# revision cards

#1
I have cut out lots of a6 revision cards and I was wondering if people can send me some examples so I know how to use them?
I thought I could write the method in maths with and example on differnet colours...
unfortunately im not a full member so I cant access the really good revision cards on it so can anyone send or help me out
0
7 years ago
#2
you dont need revision cards for maths seriously just practice then practice some more and some more....
1
7 years ago
#3
I use my revision cards by putting a question on one side and the answer on the other side for example

One side: how do you calculate frequency density

Other side: class width ÷ frequency

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2
7 years ago
#4
(Original post by negatron)
I use my revision cards by putting a question on one side and the answer on the other side for example

One side: how do you calculate frequency density

Other side: class width ÷ frequency

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You need to correct your card!

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1
7 years ago
#5
I used to do them for everything, virtually copying out a revision book.

But what I'm now doing is simplifying the most important things on only topics I struggle with. Here's one I did yesterday...
0
7 years ago
#6
(Original post by skhan99)
I have cut out lots of a6 revision cards and I was wondering if people can send me some examples so I know how to use them?
I thought I could write the method in maths with and example on differnet colours...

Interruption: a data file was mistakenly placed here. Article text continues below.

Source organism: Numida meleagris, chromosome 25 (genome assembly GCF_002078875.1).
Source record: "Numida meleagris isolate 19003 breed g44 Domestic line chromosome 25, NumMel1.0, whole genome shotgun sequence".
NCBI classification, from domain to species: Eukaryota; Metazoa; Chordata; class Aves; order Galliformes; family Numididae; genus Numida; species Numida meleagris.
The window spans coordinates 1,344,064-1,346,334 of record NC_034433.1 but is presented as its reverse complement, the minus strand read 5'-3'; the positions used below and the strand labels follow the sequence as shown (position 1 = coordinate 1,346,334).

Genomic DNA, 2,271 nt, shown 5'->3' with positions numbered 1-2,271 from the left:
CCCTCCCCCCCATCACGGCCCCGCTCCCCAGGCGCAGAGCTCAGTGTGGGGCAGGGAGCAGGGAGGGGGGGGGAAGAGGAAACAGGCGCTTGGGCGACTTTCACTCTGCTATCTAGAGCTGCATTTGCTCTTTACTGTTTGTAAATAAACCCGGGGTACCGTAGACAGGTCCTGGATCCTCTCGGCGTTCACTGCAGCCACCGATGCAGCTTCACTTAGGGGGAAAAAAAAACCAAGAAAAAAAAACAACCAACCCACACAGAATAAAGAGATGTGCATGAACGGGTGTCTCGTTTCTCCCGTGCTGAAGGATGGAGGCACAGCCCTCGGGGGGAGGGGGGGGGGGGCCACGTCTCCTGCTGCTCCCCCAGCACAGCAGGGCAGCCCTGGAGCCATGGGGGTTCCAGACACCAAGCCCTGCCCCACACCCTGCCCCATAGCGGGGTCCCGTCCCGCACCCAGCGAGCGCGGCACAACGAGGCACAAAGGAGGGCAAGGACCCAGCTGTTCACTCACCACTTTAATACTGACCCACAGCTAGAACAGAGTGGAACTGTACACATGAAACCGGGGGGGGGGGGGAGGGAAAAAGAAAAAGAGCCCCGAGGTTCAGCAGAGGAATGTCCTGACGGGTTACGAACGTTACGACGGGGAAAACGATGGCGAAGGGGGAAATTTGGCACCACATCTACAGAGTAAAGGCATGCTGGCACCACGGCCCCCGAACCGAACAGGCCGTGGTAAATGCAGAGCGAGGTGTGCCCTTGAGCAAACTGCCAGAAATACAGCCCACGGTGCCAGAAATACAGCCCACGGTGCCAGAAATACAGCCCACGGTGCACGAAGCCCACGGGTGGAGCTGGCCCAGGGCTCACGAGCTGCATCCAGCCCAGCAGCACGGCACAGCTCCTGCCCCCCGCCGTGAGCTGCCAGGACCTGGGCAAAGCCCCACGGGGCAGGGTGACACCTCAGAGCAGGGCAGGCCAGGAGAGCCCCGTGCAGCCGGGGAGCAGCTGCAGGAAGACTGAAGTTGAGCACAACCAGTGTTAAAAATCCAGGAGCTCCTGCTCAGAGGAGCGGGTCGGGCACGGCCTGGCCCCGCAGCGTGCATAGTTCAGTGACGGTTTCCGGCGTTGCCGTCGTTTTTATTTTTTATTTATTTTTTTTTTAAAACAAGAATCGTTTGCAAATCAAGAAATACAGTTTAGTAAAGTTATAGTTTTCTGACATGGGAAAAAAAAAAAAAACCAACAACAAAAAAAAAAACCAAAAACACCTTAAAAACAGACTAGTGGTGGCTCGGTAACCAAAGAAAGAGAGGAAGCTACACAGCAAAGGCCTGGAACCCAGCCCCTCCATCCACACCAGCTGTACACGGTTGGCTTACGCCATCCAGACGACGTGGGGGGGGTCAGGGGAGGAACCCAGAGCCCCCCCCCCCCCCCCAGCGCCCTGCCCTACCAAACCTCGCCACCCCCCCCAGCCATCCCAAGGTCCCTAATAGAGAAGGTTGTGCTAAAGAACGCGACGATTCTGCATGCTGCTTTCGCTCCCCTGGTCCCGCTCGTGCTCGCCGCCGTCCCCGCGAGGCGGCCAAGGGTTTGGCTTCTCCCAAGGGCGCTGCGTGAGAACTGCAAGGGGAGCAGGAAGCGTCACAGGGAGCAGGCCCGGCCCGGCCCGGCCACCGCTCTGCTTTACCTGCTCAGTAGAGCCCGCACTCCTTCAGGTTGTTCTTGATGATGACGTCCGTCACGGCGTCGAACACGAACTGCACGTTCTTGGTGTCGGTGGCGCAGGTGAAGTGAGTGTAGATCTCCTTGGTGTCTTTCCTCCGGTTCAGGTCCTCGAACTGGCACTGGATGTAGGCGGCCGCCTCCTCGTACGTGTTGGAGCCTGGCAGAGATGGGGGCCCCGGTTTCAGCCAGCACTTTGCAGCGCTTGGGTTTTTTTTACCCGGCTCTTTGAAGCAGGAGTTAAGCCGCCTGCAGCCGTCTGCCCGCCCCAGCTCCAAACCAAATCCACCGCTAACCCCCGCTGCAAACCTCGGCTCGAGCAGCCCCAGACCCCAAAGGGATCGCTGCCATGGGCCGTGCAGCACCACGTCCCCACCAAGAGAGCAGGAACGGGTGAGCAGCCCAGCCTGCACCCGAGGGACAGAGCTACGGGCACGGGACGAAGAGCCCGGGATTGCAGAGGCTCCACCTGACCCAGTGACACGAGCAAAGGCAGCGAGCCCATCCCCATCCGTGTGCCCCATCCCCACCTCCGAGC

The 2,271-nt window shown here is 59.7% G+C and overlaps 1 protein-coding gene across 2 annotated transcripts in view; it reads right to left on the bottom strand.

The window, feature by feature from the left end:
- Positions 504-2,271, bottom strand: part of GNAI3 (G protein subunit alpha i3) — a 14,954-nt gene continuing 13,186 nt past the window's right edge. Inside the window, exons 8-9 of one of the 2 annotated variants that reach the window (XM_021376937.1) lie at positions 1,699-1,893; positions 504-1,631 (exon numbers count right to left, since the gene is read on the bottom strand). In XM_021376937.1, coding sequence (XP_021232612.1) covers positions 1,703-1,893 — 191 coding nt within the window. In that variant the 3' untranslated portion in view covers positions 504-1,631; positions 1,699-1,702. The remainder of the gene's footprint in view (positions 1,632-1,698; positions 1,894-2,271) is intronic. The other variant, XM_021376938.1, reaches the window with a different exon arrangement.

unfortunately im not a full member so I cant access the really good revision cards on it so can anyone send or help me out
There are few things worth doing revision flash cards for in maths, it's mostly about practice
Circle theorems and parallel line angle facts are good and flash cards can really help to refresh memory on the day of the exam. Picture on one side, the theorem/reason explained in words on the other
Formulae that, when doing past papers, you find you forget or get wrong (e,g. Area and circumference of a circle, sohcahtoa, frequency density). Only make them for things you discover you don't know rather wasting time doing them for things you do.

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0
7 years ago
#7
It depends on what you want to use your revision cards for, I usually use them to summarise key topics - with a heading at the top followed by a few bullet points (one of which might be an example) and maybe a diagram. I'm not sure how you would do them for maths though, it's more about practice than memorisation? Although I did make statistics revision cards at A level since there were a few equations and methods to learn.

The key is to make them as short as possible, just listing the key information - otherwise they may as well be a textbook.

Another method is to use them as a revision quiz - with questions on one side and the answer on the other. This was particularly helpful for me with chemistry A level, where I would write one half of a chemical equation on the front, then the products and required temperature on the back, for example.
0
7 years ago
#8
[QUOTE=gdunne42;54945805]You need to correct your card!

You get what I mean though it was an example. Always get it mixed up

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0
7 years ago
#9
I write short facts/notes on my revision cards and stick them all around my room.

I've even dedicated a wall to maths equations.
0
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